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Wheels: Drivers of expensive cars less likely to stop for pedestrians

DRIVERS of expensive cars are less likely to stop at pedestrian crossings, an American study has found.

Researchers observed hundreds of cars at zebra crossings in America, where vehicles are required by law to stop, and found owners of less expensive cars were significantly more likely to stop for pedestrians compared to those in more expensive vehicles.

On average, the value of a stopping car was $5,900 (£4,560), while the value of a car that failed to stop was $8,000 (£6,180).

The study, published in the Journal of Transport & Health, initially set out to investigate race and gender bias related to pedestrian accident rates; but while some link was found in these areas, it was not statistically significant.

Instead, the data showed that the value of a car was the greatest predictor of whether a driver would stop. Taking values from the well-respected US price guide Kelly Blue Book, the study found that for every $1,000 (£800) increase in the value of a car, the likelihood its driver would stop fell by three per cent.

While American laws for pedestrian crossings are different from those in the UK, the researchers’ chosen crossings were close to UK zebra crossings, comprising two ‘zebra-striped, non-signalled [traffic lighted] midblock crossing[s]’.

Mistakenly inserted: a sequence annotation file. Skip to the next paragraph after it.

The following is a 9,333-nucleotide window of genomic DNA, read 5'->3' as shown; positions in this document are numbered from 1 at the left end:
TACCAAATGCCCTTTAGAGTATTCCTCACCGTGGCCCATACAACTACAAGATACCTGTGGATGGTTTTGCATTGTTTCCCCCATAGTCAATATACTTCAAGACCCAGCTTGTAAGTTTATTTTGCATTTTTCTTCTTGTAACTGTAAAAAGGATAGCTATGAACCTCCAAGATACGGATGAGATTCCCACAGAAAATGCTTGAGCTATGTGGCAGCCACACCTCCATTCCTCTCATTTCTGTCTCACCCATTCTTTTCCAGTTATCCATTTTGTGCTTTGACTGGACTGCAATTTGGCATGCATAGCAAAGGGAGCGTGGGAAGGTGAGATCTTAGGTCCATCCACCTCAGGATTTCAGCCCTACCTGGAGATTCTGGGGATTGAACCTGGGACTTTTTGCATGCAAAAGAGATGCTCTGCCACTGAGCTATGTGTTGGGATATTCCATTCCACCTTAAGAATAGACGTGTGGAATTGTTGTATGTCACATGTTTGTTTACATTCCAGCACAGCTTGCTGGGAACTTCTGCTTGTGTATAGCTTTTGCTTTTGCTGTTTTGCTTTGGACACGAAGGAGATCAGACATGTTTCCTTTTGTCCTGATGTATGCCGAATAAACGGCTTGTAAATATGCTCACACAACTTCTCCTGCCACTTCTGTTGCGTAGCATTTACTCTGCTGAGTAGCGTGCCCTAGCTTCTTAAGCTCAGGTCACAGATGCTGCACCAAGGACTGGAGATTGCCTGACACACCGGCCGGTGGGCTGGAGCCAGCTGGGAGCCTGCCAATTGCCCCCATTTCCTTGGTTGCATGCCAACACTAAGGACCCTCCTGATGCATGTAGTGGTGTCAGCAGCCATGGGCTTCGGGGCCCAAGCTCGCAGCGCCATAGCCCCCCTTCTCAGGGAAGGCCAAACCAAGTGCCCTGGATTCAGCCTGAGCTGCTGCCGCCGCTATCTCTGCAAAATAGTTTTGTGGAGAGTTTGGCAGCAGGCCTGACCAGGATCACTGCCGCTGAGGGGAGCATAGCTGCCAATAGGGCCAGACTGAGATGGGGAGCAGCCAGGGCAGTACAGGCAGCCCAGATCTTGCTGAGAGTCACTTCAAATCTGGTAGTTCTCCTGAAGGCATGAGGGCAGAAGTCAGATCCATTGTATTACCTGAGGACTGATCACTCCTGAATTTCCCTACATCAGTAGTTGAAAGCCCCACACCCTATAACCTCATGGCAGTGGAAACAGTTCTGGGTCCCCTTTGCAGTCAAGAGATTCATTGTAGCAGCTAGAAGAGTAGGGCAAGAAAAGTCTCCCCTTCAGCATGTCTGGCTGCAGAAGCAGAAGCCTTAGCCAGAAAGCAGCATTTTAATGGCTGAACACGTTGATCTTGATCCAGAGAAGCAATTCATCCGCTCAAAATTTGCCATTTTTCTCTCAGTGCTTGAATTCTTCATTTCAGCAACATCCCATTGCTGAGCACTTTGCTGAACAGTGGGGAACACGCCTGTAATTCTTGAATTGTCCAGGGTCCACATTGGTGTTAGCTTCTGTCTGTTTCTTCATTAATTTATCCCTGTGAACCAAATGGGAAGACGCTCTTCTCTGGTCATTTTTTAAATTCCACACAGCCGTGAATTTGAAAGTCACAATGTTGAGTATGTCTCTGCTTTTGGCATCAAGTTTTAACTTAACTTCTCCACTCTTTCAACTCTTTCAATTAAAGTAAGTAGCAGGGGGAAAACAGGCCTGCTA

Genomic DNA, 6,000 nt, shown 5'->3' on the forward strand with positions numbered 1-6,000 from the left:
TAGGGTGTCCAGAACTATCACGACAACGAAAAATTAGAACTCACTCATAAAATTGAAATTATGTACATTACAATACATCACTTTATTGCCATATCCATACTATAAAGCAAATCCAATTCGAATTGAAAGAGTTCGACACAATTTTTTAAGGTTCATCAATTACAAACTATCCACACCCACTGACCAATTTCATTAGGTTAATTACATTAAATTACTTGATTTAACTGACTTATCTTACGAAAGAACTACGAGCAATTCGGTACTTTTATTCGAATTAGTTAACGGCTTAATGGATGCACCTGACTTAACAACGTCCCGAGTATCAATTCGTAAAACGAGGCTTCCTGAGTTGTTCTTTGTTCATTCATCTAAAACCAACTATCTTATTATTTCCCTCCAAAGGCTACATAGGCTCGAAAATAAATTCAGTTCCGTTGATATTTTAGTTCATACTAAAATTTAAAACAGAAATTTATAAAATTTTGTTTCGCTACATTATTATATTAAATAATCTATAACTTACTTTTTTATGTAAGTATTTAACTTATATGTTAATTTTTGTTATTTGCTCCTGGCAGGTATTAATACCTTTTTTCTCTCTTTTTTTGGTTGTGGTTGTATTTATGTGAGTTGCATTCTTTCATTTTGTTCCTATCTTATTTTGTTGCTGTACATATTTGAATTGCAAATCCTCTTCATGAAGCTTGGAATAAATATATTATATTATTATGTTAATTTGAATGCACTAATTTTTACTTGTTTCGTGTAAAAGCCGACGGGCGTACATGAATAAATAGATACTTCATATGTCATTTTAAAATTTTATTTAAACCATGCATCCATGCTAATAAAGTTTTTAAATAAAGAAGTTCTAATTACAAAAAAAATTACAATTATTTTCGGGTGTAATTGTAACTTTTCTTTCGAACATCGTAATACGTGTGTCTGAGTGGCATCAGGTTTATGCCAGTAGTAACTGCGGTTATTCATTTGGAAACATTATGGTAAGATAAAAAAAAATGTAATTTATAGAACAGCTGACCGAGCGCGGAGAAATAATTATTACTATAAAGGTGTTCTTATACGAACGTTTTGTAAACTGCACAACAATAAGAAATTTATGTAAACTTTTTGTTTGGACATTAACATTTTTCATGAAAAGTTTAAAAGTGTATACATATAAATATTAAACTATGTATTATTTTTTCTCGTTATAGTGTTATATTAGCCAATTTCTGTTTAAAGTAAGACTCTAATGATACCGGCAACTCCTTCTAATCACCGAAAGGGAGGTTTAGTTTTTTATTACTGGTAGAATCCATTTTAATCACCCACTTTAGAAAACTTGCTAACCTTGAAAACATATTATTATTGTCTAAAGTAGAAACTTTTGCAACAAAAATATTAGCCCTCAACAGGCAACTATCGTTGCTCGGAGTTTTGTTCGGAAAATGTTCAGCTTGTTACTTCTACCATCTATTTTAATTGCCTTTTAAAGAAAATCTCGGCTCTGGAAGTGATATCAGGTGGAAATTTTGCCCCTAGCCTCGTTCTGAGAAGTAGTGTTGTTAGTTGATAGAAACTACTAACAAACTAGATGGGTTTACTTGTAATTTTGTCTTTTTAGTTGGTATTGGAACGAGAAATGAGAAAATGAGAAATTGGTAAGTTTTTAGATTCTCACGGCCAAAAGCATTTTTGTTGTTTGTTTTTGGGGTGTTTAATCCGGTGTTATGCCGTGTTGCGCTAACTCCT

Explaining why this might be, Dr Courtney Coughenour of the University of Nevada, Las Vegas, who led the research, said drivers of less expensive cars might be more likely to empathise with people on foot.

‘A lower ability to interpret thoughts and feelings of others along with feelings of entitlement and narcissism may lead to a lack of empathy for pedestrians among higher SES [socioeconomic status] drivers which may result in lower yielding behaviors,’ Dr Coughenour wrote in the Journal of Transport & Health.

She added: ‘Drivers of higher cost cars may have been less accustomed to and ill prepared to yield for pedestrians, as higher SES is associated with lower rates of active transportation.’

The study saw participants wearing brightly coloured T-shirts wait at US crosswalks in Portland, Oregon and in Las Vegas, and observed the behaviour of 500 cars.

But while the value of cars being a strong predictor of how likely cars would be to stop is undoubtedly telling, perhaps more significant is that of the 500 cars observed, just 129 stopped at crossings where they were legally mandated to do so.

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